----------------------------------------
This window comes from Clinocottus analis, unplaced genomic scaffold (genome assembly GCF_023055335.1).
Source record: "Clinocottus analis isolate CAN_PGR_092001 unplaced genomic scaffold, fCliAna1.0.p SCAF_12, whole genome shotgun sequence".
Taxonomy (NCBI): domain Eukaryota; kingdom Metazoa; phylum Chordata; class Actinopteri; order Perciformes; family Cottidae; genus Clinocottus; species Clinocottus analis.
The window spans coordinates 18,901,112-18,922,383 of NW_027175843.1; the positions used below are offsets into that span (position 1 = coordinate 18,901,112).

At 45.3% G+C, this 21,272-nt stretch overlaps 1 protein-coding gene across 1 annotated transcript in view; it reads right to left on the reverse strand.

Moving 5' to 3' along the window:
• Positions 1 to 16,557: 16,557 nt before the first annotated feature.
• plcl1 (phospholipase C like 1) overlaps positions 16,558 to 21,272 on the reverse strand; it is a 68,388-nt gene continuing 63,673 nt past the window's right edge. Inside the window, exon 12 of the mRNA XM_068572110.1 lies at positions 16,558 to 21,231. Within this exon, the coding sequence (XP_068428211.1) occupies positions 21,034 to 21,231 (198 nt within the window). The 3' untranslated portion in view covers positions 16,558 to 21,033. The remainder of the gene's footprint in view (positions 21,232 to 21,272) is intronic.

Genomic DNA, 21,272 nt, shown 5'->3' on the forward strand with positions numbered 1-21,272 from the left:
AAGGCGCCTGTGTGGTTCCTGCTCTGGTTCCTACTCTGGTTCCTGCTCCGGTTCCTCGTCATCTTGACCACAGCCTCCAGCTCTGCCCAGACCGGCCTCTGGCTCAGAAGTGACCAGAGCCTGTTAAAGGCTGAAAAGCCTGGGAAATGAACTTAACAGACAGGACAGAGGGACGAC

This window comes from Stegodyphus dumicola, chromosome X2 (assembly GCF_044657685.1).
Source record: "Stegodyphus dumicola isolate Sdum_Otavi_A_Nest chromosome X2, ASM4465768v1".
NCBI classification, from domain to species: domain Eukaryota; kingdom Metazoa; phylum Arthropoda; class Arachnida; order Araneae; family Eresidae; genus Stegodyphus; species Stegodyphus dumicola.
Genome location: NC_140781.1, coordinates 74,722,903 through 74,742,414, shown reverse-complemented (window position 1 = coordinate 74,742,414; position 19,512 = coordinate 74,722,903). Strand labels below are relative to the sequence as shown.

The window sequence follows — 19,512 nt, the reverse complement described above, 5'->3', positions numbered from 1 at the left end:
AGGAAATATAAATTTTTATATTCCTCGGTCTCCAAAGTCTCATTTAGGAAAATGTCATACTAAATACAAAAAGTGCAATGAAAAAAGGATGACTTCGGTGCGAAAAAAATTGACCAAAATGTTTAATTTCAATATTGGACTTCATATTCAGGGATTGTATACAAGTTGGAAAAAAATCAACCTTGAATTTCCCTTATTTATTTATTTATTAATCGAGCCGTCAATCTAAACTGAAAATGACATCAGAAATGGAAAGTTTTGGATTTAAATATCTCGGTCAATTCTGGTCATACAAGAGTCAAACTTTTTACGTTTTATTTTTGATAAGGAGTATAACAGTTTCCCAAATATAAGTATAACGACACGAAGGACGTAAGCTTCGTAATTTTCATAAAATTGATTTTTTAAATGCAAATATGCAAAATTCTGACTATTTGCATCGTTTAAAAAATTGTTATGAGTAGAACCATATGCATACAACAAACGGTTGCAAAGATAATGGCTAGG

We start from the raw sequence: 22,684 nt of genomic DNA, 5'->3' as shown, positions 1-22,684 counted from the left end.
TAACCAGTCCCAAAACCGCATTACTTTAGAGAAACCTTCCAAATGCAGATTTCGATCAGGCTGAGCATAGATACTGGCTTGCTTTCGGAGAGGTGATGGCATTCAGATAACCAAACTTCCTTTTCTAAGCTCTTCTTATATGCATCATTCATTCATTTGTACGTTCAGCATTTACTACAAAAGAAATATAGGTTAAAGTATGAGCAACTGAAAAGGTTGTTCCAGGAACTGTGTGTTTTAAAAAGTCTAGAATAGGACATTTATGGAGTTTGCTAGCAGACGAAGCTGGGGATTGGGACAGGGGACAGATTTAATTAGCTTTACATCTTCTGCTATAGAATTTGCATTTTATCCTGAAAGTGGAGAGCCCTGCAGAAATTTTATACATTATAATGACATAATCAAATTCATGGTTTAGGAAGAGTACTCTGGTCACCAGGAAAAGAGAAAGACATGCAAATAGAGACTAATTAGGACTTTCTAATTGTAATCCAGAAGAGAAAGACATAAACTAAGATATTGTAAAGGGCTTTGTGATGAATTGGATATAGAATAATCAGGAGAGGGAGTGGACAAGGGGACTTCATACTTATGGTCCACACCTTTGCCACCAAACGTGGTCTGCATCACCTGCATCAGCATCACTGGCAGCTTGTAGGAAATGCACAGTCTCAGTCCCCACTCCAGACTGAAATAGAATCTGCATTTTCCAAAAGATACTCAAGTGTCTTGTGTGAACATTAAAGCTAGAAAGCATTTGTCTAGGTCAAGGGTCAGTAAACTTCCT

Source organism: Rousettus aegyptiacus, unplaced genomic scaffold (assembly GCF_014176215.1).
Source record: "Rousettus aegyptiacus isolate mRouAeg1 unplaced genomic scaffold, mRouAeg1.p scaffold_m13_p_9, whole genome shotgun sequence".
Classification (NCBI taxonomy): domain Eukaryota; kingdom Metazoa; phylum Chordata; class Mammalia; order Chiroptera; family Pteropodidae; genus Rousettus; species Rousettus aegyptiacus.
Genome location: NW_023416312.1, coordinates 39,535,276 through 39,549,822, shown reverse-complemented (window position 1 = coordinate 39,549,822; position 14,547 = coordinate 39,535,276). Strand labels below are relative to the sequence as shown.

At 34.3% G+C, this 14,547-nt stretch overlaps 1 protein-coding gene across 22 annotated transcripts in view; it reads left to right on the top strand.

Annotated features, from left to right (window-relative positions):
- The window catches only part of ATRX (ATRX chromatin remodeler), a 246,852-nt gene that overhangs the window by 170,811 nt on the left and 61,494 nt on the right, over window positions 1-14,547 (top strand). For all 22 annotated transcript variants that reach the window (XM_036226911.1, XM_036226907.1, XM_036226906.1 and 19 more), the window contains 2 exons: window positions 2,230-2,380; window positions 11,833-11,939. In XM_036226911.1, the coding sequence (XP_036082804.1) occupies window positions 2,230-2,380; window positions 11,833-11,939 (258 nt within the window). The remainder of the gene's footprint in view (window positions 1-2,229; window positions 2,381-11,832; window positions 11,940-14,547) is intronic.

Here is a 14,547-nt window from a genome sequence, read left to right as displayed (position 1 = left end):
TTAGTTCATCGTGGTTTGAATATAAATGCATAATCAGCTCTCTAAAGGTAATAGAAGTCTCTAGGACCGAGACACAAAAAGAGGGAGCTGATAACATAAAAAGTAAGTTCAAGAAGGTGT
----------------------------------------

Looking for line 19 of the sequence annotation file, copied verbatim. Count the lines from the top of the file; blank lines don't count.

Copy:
Source organism: Rousettus aegyptiacus, unplaced genomic scaffold (assembly GCF_014176215.1).